The Exchange

What the heck just happened to bitcoin? And what the heck is bitcoin, anyhow?

The Exchange

The price of the virtual currency bitcoin plummeted this week after a leading bitcoin exchange, Mt.Gox, shut its doors. The Tokyo-based firm already suspended customer withdrawals two weeks ago, citing a possible flaw in the system. But on Monday Mt.Gox suddenly closed its website and disappeared.The site is now blank aside from a brief message from owner Mark Karpeles and a statement explaining: "In light of recent news reports and the potential repercussions on MtGox's operations and the market, a decision was taken to close all transactions for the time being in order to protect the site and our users. We will be closely monitoring the situation and will react accordingly."

Just what is going on with Mt.Gox, and is this the end of the line for the controversial and volatile Internet-born currency?

Remind me again, what the heck is a bitcoin?

A bitcoin is nothing more than some lines of digital code; it has no physical form like a metal coin or paper bill. Based on computer encryption techniques, each bitcoin code is unique, like a serial number, and must be stored carefully in a digital wallet on a computer, mobile phone or other device. Lose the lines of code, say if a hard drive is destroyed, and the bitcoin is lost forever.

But the all-digital nature of the currency makes it easy to trade from anywhere in the world nearly instantaneously and without transaction fees. Whenever bitcoins are exchanged, the transfer of ownership from one wallet to another is validated and recorded in a huge, public log file known as the blockchain.

And how much is a bitcoin worth?

The value of one bitcoin has fluctuated wildly, from a few cents when the currency started trading in 2009 to more than $1,000 earlier this year. Since the latest Mt.Gox incident, the price has plummeted to under $500. The value is set on the open market – a bitcoin is essentially worth whatever people are willing to pay for it at any given time. That’s not unlike most foreign currencies but, in the case of bitcoin, there is no central bank or other authority overseeing the market – bitcoin users and businesses must agree on the rules of the road through consensus.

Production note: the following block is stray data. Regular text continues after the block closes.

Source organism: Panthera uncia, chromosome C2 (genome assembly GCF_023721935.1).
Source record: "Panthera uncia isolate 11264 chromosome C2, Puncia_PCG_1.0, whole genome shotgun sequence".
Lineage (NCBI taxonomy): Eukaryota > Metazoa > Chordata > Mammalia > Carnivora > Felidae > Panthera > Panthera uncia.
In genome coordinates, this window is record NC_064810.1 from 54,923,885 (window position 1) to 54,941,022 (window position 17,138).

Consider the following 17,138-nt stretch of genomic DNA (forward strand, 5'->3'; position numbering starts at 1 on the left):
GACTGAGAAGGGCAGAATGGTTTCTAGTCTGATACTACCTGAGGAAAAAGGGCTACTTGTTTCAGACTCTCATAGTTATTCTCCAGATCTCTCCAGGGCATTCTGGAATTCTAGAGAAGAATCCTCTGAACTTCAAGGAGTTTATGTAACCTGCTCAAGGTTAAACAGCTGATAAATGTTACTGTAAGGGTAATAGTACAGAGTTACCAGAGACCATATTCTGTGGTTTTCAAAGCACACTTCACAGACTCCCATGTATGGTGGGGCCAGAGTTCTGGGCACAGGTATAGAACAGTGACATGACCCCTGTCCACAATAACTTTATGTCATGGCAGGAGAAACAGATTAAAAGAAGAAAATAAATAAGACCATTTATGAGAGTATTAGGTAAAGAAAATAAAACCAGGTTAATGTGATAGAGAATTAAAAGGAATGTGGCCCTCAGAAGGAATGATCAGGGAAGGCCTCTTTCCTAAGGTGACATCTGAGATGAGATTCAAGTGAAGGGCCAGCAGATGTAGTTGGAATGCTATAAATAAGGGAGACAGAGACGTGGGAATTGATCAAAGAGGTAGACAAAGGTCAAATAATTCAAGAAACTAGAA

So where does Mt.Gox fit in?

As the bitcoin economy has grown, a number of exchanges have sprung up to help people buy and sell the currency. In some ways, they operate much like any firm that exchanges currencies. They stand ready to exchange dollars, euros and other standard currencies for bitcoins and back again. And they post the rates at which they are willing to buy and sell, just like regular currency exchanges.

Mt.Gox, based in Tokyo, was one of the largest bitcoin exchanges in the world and its conversion prices were widely cited as nearly the standard price for bitcoin. As a convenience to its users, Mt.Gox also stored bitcoins in user accounts, much like a brokerage firm or bank might keep a customer’s stocks, bonds, cash and other investments.

Hey, you said “much like” a brokerage firm or bank – what’s the difference?

Ah, here’s where the whole decentralized, unregulated aspect of bitcoin comes into play. In the United States, banks and brokerage firms operate under exhaustive government regulation and oversight. And customer funds are insured in case the institution where they are on deposit fails (by the government in the case of banks and by the private Securities Investor Protection Corporation in the case of brokerage firms).

But firms dealing in bitcoin operate in a much murkier regulatory world. Some countries have chosen to regulate bitcoin like a currency or investment asset but others have not. Japan, where Mt.Gox was based, did not regulate bitcoin exchanges, and the country’s leading regulator, the Financial Services Agency, says it has no jurisdiction. According to a report written for Mt.Gox, the exchange has lost almost 750,000 bitcoins in customer accounts, possibly to hackers, worth some $350 million at today’s price. Needless to say, Mt.Gox accounts were not insured.